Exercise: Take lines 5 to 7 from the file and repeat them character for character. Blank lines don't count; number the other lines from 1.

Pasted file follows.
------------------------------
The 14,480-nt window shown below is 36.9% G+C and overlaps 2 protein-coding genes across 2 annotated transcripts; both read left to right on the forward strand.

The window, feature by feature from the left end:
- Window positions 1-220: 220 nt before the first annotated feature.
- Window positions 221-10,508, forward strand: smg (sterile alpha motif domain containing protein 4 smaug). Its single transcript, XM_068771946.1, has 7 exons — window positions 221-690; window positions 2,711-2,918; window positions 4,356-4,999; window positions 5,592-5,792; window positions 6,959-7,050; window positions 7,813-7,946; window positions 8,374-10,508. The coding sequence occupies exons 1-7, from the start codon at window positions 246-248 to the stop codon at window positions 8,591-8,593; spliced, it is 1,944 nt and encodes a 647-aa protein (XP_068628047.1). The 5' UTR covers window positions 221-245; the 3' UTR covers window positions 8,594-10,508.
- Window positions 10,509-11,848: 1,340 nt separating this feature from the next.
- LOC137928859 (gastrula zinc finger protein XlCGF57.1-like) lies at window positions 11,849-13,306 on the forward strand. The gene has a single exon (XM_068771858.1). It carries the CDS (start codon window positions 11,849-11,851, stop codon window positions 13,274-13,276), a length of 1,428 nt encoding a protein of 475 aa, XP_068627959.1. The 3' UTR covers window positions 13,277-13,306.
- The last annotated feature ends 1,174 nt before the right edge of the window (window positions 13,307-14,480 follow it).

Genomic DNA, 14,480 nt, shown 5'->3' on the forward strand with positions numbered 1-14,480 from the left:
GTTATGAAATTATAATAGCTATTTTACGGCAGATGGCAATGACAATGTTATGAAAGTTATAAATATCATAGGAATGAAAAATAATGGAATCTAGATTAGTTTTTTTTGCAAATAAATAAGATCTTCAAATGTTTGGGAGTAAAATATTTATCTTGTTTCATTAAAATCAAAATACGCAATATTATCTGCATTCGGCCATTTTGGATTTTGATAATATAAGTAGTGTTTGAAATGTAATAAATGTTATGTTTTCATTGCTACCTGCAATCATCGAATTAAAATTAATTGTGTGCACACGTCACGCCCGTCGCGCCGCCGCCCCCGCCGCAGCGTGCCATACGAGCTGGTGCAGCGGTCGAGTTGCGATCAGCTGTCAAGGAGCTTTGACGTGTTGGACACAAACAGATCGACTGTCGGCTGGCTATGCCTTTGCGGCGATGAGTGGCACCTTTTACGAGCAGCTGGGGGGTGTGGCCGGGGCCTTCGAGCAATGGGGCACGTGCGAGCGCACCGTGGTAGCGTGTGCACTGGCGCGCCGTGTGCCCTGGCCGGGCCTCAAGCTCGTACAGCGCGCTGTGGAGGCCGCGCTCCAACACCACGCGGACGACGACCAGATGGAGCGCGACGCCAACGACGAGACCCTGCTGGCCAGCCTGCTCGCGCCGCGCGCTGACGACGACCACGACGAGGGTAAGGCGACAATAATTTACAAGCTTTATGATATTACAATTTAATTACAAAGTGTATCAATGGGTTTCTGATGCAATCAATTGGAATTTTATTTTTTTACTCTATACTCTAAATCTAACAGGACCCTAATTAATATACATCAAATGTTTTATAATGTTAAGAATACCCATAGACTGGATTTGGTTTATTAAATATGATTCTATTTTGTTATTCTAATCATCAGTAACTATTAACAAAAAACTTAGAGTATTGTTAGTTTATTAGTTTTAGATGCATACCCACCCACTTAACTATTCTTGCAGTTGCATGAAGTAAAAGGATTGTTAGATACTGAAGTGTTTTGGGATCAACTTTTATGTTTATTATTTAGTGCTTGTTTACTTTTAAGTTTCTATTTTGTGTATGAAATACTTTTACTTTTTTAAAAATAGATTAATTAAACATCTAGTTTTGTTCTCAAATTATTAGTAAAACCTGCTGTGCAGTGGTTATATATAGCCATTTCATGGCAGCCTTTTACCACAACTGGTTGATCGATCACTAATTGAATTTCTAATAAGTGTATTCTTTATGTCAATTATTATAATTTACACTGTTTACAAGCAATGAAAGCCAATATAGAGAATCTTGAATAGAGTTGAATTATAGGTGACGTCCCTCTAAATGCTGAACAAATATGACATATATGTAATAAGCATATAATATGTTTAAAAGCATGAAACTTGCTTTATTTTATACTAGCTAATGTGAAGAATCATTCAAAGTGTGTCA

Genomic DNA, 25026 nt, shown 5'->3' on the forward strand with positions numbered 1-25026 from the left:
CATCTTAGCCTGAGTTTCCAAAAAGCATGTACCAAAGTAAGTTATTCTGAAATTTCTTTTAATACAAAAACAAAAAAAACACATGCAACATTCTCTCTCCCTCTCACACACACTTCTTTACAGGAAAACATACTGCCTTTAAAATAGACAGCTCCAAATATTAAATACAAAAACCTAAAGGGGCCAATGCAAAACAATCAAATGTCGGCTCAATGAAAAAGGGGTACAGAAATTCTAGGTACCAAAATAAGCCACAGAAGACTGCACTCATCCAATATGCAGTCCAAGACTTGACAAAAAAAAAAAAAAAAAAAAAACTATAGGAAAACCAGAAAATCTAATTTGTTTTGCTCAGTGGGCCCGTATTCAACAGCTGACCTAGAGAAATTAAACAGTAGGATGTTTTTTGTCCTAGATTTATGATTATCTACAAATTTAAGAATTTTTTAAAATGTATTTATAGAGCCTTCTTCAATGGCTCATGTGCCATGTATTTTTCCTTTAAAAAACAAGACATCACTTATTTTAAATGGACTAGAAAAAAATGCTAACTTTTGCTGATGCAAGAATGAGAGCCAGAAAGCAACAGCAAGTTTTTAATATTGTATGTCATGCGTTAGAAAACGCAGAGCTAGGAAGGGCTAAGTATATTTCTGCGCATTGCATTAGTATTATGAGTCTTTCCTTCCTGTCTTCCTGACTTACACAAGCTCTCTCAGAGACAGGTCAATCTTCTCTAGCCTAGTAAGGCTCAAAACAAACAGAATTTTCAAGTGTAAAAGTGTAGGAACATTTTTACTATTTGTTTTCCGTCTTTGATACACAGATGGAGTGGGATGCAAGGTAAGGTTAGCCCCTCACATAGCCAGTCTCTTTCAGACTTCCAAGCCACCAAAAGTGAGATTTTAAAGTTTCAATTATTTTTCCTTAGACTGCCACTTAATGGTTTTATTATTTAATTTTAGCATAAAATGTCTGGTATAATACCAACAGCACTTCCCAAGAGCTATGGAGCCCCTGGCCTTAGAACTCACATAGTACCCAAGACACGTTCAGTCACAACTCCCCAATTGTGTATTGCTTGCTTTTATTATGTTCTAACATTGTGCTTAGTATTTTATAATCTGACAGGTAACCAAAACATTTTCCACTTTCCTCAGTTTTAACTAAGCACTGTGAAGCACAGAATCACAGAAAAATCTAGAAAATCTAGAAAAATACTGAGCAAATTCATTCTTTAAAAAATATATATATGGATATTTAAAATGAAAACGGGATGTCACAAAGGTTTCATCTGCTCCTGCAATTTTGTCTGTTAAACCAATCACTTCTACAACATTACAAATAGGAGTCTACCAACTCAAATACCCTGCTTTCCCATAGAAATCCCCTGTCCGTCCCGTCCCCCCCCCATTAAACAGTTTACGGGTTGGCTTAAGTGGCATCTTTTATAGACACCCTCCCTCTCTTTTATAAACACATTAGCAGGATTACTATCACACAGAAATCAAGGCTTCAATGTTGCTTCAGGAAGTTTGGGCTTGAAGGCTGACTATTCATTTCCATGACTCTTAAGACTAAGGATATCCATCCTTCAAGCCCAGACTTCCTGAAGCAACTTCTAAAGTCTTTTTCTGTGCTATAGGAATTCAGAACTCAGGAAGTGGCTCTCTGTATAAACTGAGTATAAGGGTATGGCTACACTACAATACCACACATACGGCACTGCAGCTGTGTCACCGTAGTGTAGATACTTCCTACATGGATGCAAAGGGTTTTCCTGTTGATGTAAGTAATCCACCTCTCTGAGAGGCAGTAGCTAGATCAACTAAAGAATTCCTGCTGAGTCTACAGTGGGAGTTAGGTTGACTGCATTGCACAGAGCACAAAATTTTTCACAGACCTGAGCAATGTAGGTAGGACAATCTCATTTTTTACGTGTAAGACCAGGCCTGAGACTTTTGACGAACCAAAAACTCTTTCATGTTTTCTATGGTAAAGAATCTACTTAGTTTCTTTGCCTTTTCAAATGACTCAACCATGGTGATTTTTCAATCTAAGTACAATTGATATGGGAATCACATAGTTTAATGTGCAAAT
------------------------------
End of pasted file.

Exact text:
- Window positions 10,509-11,848: 1,340 nt separating this feature from the next.
- LOC137928859 (gastrula zinc finger protein XlCGF57.1-like) lies at window positions 11,849-13,306 on the forward strand. The gene has a single exon (XM_068771858.1). It carries the CDS (start codon window positions 11,849-11,851, stop codon window positions 13,274-13,276), a length of 1,428 nt encoding a protein of 475 aa, XP_068627959.1. The 3' UTR covers window positions 13,277-13,306.
- The last annotated feature ends 1,174 nt before the right edge of the window (window positions 13,307-14,480 follow it).